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Beggars' banquet

Few practitioners of fiscal policy have written about the crisis and its consequences for national fiscs. Financial and Fiscal Policies seeks to fill that gaps

T C A Srinivasa-Raghavan 

Crises and New realities

Y V Reddy, Narayan Valluri and Partha Ray

Oxford University Press
344 pages; Rs 995

In the middle of September 2008, American and European banks precipitated a global financial crisis from which the world will take another five years - at the very least - to recover. When it does, the old world order - political, military, economic and financial - would have changed forever. The biggest change will be the end of western dominance and the emergence of new economic and military power centres that can look the West squarely in the eye.

Not surprisingly, there has been a veritable flood of writings, mostly by economists, about it. The focus has been on the financial sector, which was to be expected.

One of the authors of this book, Y V Reddy, stepped down as the governor of the Reserve Bank of India just a week before the global financial crisis erupted so suddenly in 2008. Since then he has written and spoken extensively about the crisis.

This volume has been prepared under his general supervision and guidance. He is currently the chairman of the Finance Commission, which perhaps partly explains the central theme of this book: the fiscal policy challenges in the coming years.

This is just as well because few practitioners of fiscal policy have written about the crisis and its consequences for national fiscs. This book seeks to fill that gap.

But be warned, it is not an easy book to read. It is panoramic in scope, dense in content and deep in insights. It examines, in great detail, the interstices of global finance, the agendas of national Budgets and the regulatory frameworks that mesh them together. It paints the picture and lets you draw your own conclusions.

The result is an intellectual exercise that practitioners of policy, particularly fiscal policy, simply must plough through. Without its benefit, they may end up making avoidable and even perhaps egregious mistakes of judgement.

Central message
It is presumptuous to sum up the key message of a book of this width and depth in one sentence. But if a gun were put to my head this is how I would say it: what are governments going to do when the money runs out or, as in some cases, has already run out?

For the moment everyone is borrowing and taxing to make ends meet but after six years of it, national exchequers are under severe stress almost everywhere. There are some exceptions, of course. But by and large everyone is pretty nearly broke.

This, say the authors, creates some peculiar problems. They can say that again because, to paraphrase Churchill, never before in history have so many countries that account for so much of the world's output been broke at the same time.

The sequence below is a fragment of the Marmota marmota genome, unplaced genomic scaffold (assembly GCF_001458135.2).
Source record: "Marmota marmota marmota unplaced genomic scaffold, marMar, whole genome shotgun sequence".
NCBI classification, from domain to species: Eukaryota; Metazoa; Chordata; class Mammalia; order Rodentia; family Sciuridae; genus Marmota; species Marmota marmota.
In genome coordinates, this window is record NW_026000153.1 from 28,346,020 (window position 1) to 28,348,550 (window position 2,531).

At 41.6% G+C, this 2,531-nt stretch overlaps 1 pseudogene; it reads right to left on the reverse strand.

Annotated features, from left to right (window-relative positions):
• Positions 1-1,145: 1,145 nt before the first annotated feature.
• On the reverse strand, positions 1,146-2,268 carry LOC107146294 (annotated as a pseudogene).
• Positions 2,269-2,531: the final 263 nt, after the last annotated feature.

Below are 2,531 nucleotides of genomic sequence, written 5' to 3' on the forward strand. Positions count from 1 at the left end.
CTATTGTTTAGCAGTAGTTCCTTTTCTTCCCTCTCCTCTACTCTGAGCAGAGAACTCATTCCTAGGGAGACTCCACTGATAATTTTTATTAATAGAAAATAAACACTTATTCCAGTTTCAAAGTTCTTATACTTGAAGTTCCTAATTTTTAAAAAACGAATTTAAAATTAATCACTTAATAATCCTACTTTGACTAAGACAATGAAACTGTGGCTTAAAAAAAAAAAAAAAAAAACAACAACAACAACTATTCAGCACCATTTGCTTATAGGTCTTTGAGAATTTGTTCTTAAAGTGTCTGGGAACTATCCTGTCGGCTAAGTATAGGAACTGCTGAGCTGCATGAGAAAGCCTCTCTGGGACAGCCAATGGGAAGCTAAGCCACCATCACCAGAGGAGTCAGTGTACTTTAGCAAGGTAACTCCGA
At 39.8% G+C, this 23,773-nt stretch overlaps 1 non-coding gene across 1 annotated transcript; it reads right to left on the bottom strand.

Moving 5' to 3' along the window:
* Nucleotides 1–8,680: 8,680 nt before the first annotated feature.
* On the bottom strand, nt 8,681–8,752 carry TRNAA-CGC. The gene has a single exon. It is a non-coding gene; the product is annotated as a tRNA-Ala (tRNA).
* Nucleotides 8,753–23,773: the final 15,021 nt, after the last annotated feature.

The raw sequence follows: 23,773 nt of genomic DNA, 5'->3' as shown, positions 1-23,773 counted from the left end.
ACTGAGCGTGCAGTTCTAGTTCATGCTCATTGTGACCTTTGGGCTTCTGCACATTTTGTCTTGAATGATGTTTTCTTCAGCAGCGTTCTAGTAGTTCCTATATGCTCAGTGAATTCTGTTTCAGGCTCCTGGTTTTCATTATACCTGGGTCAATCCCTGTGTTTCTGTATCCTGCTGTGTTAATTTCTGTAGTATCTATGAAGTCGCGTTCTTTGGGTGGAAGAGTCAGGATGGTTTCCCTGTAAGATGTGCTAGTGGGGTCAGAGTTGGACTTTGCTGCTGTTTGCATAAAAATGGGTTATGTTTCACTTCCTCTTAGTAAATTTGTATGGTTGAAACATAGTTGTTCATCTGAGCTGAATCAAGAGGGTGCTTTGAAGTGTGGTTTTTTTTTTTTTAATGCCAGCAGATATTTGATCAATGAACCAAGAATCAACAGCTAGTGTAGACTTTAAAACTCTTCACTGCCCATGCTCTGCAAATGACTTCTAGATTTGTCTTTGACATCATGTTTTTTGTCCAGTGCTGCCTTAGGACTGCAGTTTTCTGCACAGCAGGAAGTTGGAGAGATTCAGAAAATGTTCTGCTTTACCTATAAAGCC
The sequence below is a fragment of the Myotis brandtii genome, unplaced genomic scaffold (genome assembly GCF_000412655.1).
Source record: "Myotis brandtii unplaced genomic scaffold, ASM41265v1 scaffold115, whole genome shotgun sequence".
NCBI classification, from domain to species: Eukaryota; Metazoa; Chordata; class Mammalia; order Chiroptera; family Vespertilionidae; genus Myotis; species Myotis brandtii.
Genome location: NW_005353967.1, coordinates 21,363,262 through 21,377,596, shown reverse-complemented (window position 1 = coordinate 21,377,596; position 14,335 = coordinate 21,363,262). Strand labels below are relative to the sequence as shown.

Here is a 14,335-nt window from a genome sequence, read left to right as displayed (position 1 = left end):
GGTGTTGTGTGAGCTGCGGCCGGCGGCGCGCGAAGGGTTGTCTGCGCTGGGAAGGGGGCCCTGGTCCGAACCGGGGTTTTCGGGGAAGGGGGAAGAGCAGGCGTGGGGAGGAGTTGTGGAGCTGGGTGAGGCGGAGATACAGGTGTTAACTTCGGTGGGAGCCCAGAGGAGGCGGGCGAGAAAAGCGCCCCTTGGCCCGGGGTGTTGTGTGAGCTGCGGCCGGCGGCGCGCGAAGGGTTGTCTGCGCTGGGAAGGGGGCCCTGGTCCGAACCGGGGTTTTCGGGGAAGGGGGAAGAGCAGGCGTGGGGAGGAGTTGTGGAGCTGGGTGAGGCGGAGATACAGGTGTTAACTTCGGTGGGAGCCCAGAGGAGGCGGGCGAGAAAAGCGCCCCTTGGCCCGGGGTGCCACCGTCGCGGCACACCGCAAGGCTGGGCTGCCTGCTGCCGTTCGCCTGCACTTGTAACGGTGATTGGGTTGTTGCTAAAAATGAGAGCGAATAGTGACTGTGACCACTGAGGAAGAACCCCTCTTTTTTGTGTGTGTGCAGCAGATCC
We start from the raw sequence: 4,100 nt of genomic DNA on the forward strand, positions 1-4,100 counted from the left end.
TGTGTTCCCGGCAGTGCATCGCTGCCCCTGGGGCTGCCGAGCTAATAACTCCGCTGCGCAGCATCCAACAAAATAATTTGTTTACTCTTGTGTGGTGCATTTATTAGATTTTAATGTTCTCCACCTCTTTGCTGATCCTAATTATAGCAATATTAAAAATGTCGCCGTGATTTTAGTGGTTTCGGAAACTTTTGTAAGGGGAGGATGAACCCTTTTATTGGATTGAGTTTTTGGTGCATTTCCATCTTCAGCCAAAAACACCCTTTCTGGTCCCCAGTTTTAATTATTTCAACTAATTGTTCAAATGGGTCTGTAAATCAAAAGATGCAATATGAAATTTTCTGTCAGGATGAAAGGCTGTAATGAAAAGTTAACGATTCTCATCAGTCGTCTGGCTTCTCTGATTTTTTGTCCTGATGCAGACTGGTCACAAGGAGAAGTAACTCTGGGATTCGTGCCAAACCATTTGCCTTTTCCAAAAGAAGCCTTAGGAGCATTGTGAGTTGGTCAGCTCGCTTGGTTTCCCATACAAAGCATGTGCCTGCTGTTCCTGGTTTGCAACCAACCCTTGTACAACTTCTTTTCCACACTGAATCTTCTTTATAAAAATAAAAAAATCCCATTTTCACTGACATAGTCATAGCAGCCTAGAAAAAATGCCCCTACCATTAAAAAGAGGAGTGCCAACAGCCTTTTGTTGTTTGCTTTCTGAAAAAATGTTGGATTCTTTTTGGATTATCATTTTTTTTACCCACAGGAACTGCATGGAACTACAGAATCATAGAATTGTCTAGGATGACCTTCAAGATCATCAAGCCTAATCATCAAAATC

There are no saviours left. It is each country for itself. So what should they do?

The book doesn't give any definite prescriptions because it is impossible to do that when politics determines fiscal policy and the politics of each country is different.

But it does lay down some broad guidelines. And they are all very unpleasant for citizens of all countries. This is what the book suggests:

"Large public debts need to be managed through a combination of policy responses. These include (a) higher taxes and austerity; (b) financing (the debt) through inflation; and (c) financial repression."

This means we are all going to pay a lot more to get a lot less because after the collapse of the Union of Soviet Socialist Republics, Europe and America went on a borrow-and-spend spree that enabled them, till 2008, to pay less to get more. Greece was only the extreme case of this.

End result: it is not just the current crop of citizens but future generations also that are screwed.

Poor old India
India started this century well. Its finances were looking good, inflation was down to about five per cent and the gross domestic product growth rate was up to around eight per cent.

So when the 2008 crisis hit, say the authors, India was in a good position to take counter-measures, that is, provide an artificial stimulus to aggregate demand as global demand began to sag.

But from 2011 onwards, for many diverse reasons, things started to go dreadfully wrong. The fiscal deficit went up. Inflation skyrocketed and growth faltered.

The result is that today, as the Budget for 2015-16 is being prepared, the country is faced with fiscal weaknesses that will take, if we are lucky, till 2020 to remove.

But how is that to be done?

By fiscal consolidation, say the authors.

And what does that mean?

A thorough reform of the structure of the government's expenditure.

But the authors, careful as ever, stop there.

So let me add my assessment.

Can it be done? Yes.

Will it be done?

No, or most probably not.

First Published: Wed, November 26 2014. 21:25 IST